Godwin has a 93 percent attendance rate but 1,609 chronically absent students in 2016-17. 

 

Fetterhoff said districts must have consistent policies in place and provide the kind of services that will keep students in school, as  families grapple with challenges. He also said schools must talk with parents after the first absence.

 

He said districts also must work closely with their community partners such as the Kent School Services Network, to offer those wrap around services families need to remove barriers to learning.

 

Starting the 2019-20 school year, Michigan students who are at least a year behind grade level in reading skills will have to repeat third grade. 

 

The campaign highlights several points include these five:

  • Missing more than 5 days of kindergarten makes learning to read harder.

  • Missing more than five days any year hurts learning and lowers test scores.

  • Students who miss more than 10 percent of school are more likely to drop out.

  • Being late to school or leaving early leads to poor attendance.

  • Absences affect everyone when teachers have to help students catch up.  

This school year, state law requires that 40 percent of half of teacher and administrator evaluations be based on "student growth and assessment data", with half of the growth component of evaluations comprised of state assessment data for tested grades and subjects. 

 

Kentwood Superintendent Michael Zoerhoff said chronic absenteeism is affecting urban, suburban and rural schools at different levels. He said building school culture and working and communicating with parents has always been a priority.

 

"This campaign can help get everyone in the region focused on the problem and elevate the discussion,'' he said, about his 9,100-student district.

 

In 2016-17, Kentwood had a 94.8 percent attendance rate and 1,384 chronically absent students.

 

Kentwood, Grand Rapids, Godwin-Heights, Godfrey-Lee, Grandville, and East Grand Rapids schools started the new school year Monday.

 

The Kent ISD is the only ISD and county in the state to define for chronic absenteeism and truancy, so it was consistent across all school systems, according to Koehler. 

 

Mark Larson, Kent ISD truancy officer, said the top three reasons statistically that students miss time in school in Michigan are:

  • Medical and dental appointments in which the decision is made to keep the child out the entire school-day.

  • Parent self-diagnosed illness.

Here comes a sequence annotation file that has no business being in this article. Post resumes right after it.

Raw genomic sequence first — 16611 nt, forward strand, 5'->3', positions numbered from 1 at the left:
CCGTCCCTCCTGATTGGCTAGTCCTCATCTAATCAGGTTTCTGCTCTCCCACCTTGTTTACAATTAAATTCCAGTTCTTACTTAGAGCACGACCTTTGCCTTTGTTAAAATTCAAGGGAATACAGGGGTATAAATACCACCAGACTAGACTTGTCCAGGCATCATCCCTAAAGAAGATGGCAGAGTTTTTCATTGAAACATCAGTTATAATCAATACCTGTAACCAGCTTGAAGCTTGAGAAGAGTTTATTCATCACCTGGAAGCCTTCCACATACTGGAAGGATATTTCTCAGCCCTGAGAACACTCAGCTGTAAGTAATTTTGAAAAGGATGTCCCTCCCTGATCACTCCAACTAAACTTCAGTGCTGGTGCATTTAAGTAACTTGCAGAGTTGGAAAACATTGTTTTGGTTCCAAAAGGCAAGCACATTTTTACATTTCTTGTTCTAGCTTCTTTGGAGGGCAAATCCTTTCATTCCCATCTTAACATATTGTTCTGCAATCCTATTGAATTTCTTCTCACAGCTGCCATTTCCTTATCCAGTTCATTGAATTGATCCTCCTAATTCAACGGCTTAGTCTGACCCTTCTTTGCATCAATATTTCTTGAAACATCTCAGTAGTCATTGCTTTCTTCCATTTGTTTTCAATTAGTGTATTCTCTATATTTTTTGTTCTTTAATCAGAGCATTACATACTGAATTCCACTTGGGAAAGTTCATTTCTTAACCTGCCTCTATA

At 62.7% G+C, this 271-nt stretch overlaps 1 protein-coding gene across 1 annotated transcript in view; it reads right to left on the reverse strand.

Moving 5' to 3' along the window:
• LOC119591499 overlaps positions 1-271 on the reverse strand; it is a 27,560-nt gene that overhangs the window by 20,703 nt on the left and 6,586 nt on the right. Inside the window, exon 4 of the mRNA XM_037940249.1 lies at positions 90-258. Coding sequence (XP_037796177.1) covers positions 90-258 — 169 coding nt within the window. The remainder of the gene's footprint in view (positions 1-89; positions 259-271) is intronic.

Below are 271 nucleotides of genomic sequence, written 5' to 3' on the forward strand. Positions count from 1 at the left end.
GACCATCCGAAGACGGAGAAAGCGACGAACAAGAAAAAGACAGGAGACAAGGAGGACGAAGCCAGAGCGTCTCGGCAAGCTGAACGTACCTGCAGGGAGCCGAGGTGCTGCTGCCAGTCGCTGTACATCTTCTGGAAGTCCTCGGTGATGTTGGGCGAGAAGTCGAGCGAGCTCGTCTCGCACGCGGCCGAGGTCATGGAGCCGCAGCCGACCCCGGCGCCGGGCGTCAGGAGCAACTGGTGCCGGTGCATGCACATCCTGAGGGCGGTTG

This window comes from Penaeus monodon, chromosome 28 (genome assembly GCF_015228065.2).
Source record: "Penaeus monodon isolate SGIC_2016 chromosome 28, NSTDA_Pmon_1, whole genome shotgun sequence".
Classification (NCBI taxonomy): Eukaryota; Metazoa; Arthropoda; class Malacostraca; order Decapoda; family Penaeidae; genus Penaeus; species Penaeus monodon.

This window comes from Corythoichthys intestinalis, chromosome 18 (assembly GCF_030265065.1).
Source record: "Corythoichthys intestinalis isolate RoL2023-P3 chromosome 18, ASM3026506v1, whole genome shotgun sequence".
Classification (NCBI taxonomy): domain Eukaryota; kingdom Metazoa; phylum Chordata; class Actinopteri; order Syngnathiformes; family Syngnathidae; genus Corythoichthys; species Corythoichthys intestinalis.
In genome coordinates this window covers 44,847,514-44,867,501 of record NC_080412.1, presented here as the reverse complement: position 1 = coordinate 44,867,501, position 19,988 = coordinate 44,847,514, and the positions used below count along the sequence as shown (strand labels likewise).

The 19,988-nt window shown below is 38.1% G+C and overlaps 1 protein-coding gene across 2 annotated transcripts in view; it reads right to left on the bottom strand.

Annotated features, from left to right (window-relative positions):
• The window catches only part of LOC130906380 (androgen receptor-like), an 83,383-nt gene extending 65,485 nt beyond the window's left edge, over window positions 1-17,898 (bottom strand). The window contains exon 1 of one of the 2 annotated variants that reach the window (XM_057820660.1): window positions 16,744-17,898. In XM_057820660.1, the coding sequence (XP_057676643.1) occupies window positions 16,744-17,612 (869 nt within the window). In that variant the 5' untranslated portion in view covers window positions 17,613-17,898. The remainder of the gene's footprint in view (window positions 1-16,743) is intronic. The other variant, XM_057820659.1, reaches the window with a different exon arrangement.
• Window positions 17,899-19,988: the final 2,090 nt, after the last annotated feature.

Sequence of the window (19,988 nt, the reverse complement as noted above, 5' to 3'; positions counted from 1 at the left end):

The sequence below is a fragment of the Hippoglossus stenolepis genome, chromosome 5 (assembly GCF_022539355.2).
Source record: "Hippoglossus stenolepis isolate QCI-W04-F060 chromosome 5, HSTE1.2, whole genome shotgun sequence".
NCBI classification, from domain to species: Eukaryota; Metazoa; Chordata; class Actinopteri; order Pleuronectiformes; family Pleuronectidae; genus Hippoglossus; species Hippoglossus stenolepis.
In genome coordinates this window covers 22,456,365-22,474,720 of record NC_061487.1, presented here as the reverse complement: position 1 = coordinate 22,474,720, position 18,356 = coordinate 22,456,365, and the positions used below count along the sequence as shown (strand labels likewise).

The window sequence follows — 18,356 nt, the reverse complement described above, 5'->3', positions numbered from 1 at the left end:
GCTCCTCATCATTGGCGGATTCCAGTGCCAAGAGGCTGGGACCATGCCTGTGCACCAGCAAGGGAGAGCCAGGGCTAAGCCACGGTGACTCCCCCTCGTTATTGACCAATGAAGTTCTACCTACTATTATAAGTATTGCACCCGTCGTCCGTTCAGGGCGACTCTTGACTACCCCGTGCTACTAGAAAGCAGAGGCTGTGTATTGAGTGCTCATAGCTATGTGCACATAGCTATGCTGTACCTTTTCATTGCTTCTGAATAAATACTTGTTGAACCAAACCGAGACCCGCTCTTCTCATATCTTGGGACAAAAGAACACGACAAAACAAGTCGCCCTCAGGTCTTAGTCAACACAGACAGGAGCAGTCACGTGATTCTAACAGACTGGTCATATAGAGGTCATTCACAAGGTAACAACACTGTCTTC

• Valuing something more than school. For example, pulling kids out of school a few days early for a family vacation.

Some other contributing factors to chronic absenteeism schools have also cited include: family issues such as homelessness, anxiety due to mental health issues, lack of interest in school, bullying, chronic illness, and babysitting younger sibling.

 

This year, parents are able to look at attendance an array of other school data in an online parent dashboard the Michigan Department of Education launched. 

 

To understand the impact of absenteeism on academic outcomes, Kent ISD studied the relationship between attendance and passing the state standardized test (M-STEP) among students in its districts.

 

The analysis confirms the national research that chronically absent students are much less likely to reach grade-level reading and math expectations than their peers.

 

For example, chronically absent third graders, missing 10 percent of school, have only a 40 percent probability of reaching English Language Arts or reading proficiency. The more school missed the lower the probability for demonstrating competency.

 

The analysis of subgroups also found low-income students are over twice as likely not to reach reading proficiency targets than their higher income peers, and black and Hispanic students are much less likely to meet proficiency than their white peers in reading.

 

The attendance campaign will be ongoing; keeping the conversation going with an open dialogue about attendance. 

 

Districts are encouraging families to "Make every day count:"

  • Be on time, every time.

  • Build backup plans or a buddy system for getting students to and from school. 

  • Plan vacations when school is out.

  • Set appointments (medical, dental, etc) before or after school.

Source: MLive